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KirishimaKirishima-Kinkowan National Park


Mt. Kurino Mountain Climbing and Hachiman Jigoku Course

Mt. Kurino Mountain Climbing and Hachiman Jigoku Course の写真
Mountain Climbing
Time Required:
3 h 50 min.
7.8 km
After a dose of nature therapy in the forest, experience the Earth’s volcanic activity.

Course Outline

On this course, you will go up Japan’s longest railroad tie stairway by the Kirishima Open-Air Museum on the west side of the Kirishima Mountain Range, climb Mt. Kurino, and relax in a hot spring bath after descending the mountain. The climb up Mt. Kurino is a gentle slope without a big change in elevation, but the mountain still boasts an excellent view so it is perfect for families and beginners. The trail runs beneath a forest of maple, Japanese oak, and other broadleaf trees, and in the fall, you can enjoy the spectacular colors of the changing leaves. After climbing up a rocky stretch and reaching Mt. Kurino’s summit, you will have a wonderful view of Mt. Karakuni and Mt. Shiratori to gaze upon. The return trip down the mountain is a walk down a gentle ridge where you can immerse yourself in the forest for a refreshing dose of nature therapy. You will find the Kirishima Open-Air Museum and Kurinodake Recreation Village nearby as well, so you can enjoy contemporary art out in nature, have fun on the outdoor adventure equipment, and go camping. There is also a ranch for retired racehorses where you can take part in a horse trekking experience.


Mt. Kurino Mountain Climbing
Mt. Kurino Mountain Climbing

View from the observation platform

Formed approximately 200,000 years ago, Mt. Kurino is one of the oldest volcanoes in the Kirishima Mountain Range. From Mt. Kurino’s observation platform, you can see Ebino Highland and Mt. Karakuni, and looking towards the south gives you a distant view of Mt. Sakurajima sitting in Kinkowan Bay and the Takakuma Mountain Range. Deciduous broadleaf trees grow on the south side of the mountain and on the north side, you can find relatively high numbers of evergreen laurels. After you have finished climbing the mountain, take a moment to enjoy a relaxing soak in the hot springs at Kurinodake Onsen.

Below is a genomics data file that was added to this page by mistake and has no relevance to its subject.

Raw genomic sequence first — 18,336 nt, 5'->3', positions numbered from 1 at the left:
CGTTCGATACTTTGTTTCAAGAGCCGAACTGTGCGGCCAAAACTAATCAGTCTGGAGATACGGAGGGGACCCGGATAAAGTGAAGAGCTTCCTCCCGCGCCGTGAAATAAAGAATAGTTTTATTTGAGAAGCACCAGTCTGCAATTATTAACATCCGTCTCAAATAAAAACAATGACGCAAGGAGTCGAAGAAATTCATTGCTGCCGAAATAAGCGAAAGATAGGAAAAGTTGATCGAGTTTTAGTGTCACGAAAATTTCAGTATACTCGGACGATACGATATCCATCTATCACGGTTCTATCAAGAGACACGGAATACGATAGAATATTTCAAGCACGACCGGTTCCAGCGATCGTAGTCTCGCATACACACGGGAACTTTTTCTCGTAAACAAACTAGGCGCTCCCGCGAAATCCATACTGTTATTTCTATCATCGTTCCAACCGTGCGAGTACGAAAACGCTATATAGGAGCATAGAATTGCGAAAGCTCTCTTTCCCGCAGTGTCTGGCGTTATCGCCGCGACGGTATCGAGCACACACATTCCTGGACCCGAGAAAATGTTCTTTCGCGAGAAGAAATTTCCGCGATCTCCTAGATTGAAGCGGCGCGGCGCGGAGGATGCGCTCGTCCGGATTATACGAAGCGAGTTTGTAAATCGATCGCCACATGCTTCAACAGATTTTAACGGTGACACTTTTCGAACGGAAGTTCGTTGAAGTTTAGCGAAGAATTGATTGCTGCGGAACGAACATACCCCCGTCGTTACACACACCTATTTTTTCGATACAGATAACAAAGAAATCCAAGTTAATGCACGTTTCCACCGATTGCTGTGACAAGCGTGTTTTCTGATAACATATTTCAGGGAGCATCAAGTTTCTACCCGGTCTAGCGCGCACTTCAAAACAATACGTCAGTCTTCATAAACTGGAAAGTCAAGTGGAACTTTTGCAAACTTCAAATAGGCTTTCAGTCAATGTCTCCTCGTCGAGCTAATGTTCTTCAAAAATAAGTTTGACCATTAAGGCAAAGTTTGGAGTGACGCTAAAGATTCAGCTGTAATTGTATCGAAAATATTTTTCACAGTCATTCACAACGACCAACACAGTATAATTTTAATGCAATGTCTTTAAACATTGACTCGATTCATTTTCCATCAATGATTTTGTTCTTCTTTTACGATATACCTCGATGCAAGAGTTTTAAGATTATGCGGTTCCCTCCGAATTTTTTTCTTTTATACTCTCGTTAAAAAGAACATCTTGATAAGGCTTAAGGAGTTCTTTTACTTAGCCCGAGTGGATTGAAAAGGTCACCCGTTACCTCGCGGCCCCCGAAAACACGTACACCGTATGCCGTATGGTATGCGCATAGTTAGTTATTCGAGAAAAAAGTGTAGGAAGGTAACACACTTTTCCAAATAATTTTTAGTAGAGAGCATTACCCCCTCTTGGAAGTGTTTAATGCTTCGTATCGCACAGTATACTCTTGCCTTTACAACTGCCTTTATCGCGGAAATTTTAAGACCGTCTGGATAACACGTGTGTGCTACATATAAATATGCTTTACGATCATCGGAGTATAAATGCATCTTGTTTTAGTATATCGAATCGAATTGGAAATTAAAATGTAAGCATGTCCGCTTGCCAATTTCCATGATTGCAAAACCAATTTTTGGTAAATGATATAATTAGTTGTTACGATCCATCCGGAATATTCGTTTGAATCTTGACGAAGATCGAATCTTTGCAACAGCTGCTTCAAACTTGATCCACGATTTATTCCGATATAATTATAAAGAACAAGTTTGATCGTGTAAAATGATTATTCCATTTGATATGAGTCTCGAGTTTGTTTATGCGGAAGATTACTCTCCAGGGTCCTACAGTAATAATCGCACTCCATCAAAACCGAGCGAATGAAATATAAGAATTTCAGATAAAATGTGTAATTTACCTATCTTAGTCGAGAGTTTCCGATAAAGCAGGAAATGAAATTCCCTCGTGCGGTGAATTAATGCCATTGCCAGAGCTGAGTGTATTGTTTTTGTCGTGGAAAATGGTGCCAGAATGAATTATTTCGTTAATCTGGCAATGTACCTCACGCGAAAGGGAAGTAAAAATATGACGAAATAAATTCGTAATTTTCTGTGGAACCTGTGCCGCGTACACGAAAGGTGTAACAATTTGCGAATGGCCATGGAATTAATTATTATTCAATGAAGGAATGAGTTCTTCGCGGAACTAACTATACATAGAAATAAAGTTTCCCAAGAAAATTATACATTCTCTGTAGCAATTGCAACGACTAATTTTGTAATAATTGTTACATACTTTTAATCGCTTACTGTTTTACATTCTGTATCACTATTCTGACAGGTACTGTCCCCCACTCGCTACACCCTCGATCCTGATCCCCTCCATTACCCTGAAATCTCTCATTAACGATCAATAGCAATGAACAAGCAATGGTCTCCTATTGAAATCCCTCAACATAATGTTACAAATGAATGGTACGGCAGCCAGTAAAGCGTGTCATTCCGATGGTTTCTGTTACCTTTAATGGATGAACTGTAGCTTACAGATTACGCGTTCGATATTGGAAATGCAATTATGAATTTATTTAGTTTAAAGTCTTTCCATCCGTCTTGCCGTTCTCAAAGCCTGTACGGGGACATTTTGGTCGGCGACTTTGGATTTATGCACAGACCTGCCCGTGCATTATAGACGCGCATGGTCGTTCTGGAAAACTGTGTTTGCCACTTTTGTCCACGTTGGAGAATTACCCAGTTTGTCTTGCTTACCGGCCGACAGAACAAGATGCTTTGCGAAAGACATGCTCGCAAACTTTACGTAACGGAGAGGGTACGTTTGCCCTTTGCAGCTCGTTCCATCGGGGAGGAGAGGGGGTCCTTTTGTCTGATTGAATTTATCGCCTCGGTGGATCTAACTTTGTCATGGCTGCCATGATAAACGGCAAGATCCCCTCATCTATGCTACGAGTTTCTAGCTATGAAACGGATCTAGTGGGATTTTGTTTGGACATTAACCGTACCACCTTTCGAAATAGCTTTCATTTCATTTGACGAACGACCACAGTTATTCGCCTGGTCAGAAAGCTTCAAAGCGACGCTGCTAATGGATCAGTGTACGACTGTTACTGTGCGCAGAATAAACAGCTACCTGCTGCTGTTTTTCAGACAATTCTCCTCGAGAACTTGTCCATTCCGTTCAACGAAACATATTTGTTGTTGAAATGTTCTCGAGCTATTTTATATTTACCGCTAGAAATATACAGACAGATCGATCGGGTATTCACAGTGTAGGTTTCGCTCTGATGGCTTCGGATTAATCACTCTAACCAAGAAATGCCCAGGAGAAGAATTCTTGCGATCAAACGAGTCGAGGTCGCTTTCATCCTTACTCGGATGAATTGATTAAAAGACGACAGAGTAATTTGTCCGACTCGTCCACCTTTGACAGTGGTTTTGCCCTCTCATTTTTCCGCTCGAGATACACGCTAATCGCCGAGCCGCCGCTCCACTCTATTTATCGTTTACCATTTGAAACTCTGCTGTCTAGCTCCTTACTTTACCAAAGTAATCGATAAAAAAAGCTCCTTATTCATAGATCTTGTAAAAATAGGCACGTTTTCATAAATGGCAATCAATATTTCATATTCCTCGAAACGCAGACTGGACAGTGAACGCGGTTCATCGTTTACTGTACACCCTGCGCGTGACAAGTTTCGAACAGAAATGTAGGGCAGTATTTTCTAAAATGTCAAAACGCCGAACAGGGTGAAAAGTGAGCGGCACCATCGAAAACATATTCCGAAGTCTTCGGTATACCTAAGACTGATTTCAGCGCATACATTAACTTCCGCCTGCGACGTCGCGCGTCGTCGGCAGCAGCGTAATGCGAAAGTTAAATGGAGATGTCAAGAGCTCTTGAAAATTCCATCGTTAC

The largest, steaming fumarole in Kyushu
The largest, steaming fumarole in Kyushu

Hachiman Jigoku discharging steam and gas

Located halfway up Mt. Kurino and covering roughly two hectares, Hachiman Jigoku (“Hachiman Hell”) is said to be Kyushu’s largest fumarole. The great power of Earth is evident in the steam furiously discharged in serveral spots and the scent of the volcanic gases. Hachiman Jigoku serves as the source for Kurinodake Onsen Nanshukan bathhouse where you can enjoy various types of hot spring baths. In fact, popular local highlights are Nanshukan’s steam baths and a dish called “chicken steamed in hell,” both of which make use of the natural steam from Hachiman Jigoku. It has operated as hot spring bathhouse since the Edo Period and famed politician and samurai Saigo Takamori visited Nanshukan during the Meiji period.

561 steps! Japan’s longest railroad tie stairway
561 steps! Japan’s longest railroad tie stairway

The railroad tie stairway

With 561 steps, the longest railroad tie stairway in Japan is located in Kirishima and was built by reusing the railroad ties from the JR Yamano Line that went out of service in 1988. If you climb to the top of this straight stairway, you will come to a wooden observation deck from which you can look out over a retired racehorse ranch and the townscape in the foothills as well as see Isa Plain, Kinkowan Bay, and Mt. Sakurajima further off in the distance. The trail to Mr. Kurino continues behind the observation deck.

Course Map

Mt. Kurino Mountain Climbing and Hachiman Jigoku Course

Course Time

Starting Point
Railway Tie Stairway Trailhead
80 min.
1.8 km
Observation Platform
50 min.
1.1 km
Summit of Mt. Kurino
55 min.
1.5 km
Mt. Kurino Trailhead (Hachiman Onsen side)
10 min.
0.8 km
Hachiman Onsen
10 min.
0.8 km
Mt. Kurino Trailhead (Hachiman Onsen side)
25 min.
1.8 km
Railway Tie Stairway Trailhead
*Course time and distance are estimates.